Despite the government’s commitment to and investment in a Welfare to Work strategy to incentivise people into employment, many people are languishing on the extraordinarily low Newstart Allowance for long periods of time. What exactly is going wrong? In a submission to the Victorian Government’s Inquiry into sustainable employment for disadvantaged jobseekers, Sue Olney (@olney_sue) of the Public Service Research Group (@PSResearchG) at UNSW Canberra provides a brief but comprehensive outline of why current levers seem to be falling well short of government targets. You can read the full submission in its original format here.

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How ParentsNext is Harming Survivors of Trauma

Punitive policies presume there is nothing stopping people from changing their behaviour other than recalcitrance. Research indicates, however, that many people who are subject to compliance welfare have multiple and complex barriers to aligning with government-identified outcomes. Today’s analysis by Katherine Curchin (@KatieCurchin) from the Australian National University explains how the ParentsNext program aggravates trauma, causing more damage than good for women who are trying to rebuild their lives.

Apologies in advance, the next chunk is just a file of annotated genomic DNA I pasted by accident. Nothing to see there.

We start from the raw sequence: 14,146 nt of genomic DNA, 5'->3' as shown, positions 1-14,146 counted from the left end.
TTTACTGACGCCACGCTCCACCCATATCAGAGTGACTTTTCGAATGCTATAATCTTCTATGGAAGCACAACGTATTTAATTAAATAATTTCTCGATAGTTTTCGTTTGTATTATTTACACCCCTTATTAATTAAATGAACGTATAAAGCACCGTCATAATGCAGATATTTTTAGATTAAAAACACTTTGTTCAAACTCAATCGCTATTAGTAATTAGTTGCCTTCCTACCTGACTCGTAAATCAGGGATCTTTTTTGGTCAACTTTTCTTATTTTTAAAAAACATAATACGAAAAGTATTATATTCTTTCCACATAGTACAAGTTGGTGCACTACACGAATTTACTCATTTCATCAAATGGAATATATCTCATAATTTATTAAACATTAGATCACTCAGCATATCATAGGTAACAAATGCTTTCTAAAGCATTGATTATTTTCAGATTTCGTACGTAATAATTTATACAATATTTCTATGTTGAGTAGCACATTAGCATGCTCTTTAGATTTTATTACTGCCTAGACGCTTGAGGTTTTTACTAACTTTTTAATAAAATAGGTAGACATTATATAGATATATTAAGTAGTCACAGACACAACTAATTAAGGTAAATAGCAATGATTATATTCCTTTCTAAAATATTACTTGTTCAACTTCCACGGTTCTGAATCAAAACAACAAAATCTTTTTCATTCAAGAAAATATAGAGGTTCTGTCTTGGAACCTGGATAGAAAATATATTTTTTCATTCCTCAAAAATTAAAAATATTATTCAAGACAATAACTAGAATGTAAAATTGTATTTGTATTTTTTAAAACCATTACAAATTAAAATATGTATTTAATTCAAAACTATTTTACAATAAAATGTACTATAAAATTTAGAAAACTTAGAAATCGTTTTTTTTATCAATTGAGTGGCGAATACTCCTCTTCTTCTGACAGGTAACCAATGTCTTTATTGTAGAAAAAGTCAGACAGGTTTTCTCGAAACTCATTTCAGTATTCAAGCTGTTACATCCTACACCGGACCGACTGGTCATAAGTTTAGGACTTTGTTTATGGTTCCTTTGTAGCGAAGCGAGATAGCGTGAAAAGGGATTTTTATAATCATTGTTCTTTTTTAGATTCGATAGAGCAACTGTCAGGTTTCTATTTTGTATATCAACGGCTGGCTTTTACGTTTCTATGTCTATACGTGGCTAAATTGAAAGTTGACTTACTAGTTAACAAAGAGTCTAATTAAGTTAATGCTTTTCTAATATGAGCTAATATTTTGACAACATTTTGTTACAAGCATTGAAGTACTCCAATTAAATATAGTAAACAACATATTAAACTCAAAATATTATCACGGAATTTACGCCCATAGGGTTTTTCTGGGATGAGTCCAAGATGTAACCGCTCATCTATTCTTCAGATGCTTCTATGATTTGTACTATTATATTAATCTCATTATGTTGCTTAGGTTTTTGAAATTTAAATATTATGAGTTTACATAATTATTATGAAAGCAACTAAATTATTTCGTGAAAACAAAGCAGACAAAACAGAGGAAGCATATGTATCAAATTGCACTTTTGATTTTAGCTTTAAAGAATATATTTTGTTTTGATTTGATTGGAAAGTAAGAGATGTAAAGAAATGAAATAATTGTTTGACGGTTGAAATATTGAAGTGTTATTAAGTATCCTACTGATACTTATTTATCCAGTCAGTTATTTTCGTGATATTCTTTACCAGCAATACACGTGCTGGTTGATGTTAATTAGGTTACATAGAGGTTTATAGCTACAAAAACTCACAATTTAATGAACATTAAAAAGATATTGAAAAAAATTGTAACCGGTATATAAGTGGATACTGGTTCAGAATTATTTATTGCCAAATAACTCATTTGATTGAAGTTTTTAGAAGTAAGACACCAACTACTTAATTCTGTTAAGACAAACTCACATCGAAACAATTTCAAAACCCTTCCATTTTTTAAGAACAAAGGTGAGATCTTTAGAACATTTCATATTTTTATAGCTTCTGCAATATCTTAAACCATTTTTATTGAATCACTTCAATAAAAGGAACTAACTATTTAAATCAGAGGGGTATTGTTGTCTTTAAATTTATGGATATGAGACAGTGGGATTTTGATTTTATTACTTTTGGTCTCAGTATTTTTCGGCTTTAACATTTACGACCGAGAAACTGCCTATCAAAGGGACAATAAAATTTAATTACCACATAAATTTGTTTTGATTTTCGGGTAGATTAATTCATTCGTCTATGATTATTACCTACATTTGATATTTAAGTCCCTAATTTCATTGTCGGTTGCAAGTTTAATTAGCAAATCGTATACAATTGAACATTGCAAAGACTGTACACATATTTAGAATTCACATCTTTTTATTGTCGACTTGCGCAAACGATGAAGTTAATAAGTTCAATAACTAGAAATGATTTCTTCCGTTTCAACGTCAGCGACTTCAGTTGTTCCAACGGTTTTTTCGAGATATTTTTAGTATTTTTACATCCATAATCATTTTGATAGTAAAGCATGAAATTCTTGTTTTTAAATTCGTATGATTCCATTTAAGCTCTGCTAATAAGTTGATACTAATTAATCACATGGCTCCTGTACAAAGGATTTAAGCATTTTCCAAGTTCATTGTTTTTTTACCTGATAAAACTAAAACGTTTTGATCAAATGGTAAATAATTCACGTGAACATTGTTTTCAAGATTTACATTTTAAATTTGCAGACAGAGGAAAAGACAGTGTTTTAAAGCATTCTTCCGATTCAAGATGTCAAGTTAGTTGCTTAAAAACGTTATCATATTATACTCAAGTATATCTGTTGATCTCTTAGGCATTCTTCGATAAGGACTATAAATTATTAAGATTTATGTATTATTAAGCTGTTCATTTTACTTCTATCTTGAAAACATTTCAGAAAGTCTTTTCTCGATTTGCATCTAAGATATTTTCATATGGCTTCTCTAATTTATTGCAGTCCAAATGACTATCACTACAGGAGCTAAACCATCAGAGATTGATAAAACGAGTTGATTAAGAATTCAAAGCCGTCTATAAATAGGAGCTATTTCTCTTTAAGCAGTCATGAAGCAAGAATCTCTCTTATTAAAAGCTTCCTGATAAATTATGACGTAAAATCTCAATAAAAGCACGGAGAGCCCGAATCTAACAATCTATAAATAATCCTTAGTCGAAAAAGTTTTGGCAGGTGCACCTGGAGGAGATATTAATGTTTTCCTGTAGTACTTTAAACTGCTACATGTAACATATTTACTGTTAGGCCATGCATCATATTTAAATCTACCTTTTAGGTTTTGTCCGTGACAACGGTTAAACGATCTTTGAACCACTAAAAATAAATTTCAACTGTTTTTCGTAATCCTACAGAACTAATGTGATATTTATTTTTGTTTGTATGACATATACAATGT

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The 2019 Power to Persuade symposium: examining systems thinking and big data in social policy

Power to Persuade is hosting a one-day symposium in Melbourne on Thursday 10 October 2019. Featuring a keynote address by Julian Corner, CEO of Lankelly Chase in the UK, and three panels of experts drawn from universties, government and the not-for-profit sector, the symposium will examine the evolving use and understanding of evidence in social policy. Our co-director Dr Sue Olney from the Public Service Researach Group at UNSW Canberra sets the scene and invites you to join the discussion.

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The Inquiry into the Family Law System is a poorly disguised trojan horse

In response to the inquiry announced this week into Australia’s Family Law System, the team at the Women’s Research, Advocacy and Policy (WRAP) Centre at Good Shepherd Australia New Zealand has pulled together some of the concerns expressed by advocates for women’s and children’s safety.

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What behavioural insights can tell us about the inadequacy of Newstart